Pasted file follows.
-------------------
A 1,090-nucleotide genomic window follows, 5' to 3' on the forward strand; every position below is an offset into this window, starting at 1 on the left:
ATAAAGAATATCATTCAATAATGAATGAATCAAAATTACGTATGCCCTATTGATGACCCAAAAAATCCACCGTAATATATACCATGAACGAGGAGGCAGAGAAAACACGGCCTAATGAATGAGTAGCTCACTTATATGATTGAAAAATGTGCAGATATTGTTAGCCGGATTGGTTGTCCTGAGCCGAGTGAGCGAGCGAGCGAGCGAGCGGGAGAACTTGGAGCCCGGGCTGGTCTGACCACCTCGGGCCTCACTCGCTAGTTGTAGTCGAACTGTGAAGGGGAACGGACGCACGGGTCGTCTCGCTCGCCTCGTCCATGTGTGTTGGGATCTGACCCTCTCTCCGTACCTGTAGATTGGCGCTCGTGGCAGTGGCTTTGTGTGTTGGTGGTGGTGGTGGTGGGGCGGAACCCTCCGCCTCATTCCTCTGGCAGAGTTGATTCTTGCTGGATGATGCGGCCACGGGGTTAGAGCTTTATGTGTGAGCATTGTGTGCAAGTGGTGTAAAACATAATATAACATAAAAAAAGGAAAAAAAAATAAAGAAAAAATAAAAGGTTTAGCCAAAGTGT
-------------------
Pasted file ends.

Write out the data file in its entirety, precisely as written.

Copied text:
A 1,090-nucleotide genomic window follows, 5' to 3' on the forward strand; every position below is an offset into this window, starting at 1 on the left:
ATAAAGAATATCATTCAATAATGAATGAATCAAAATTACGTATGCCCTATTGATGACCCAAAAAATCCACCGTAATATATACCATGAACGAGGAGGCAGAGAAAACACGGCCTAATGAATGAGTAGCTCACTTATATGATTGAAAAATGTGCAGATATTGTTAGCCGGATTGGTTGTCCTGAGCCGAGTGAGCGAGCGAGCGAGCGAGCGGGAGAACTTGGAGCCCGGGCTGGTCTGACCACCTCGGGCCTCACTCGCTAGTTGTAGTCGAACTGTGAAGGGGAACGGACGCACGGGTCGTCTCGCTCGCCTCGTCCATGTGTGTTGGGATCTGACCCTCTCTCCGTACCTGTAGATTGGCGCTCGTGGCAGTGGCTTTGTGTGTTGGTGGTGGTGGTGGTGGGGCGGAACCCTCCGCCTCATTCCTCTGGCAGAGTTGATTCTTGCTGGATGATGCGGCCACGGGGTTAGAGCTTTATGTGTGAGCATTGTGTGCAAGTGGTGTAAAACATAATATAACATAAAAAAAGGAAAAAAAAATAAAGAAAAAATAAAAGGTTTAGCCAAAGTGT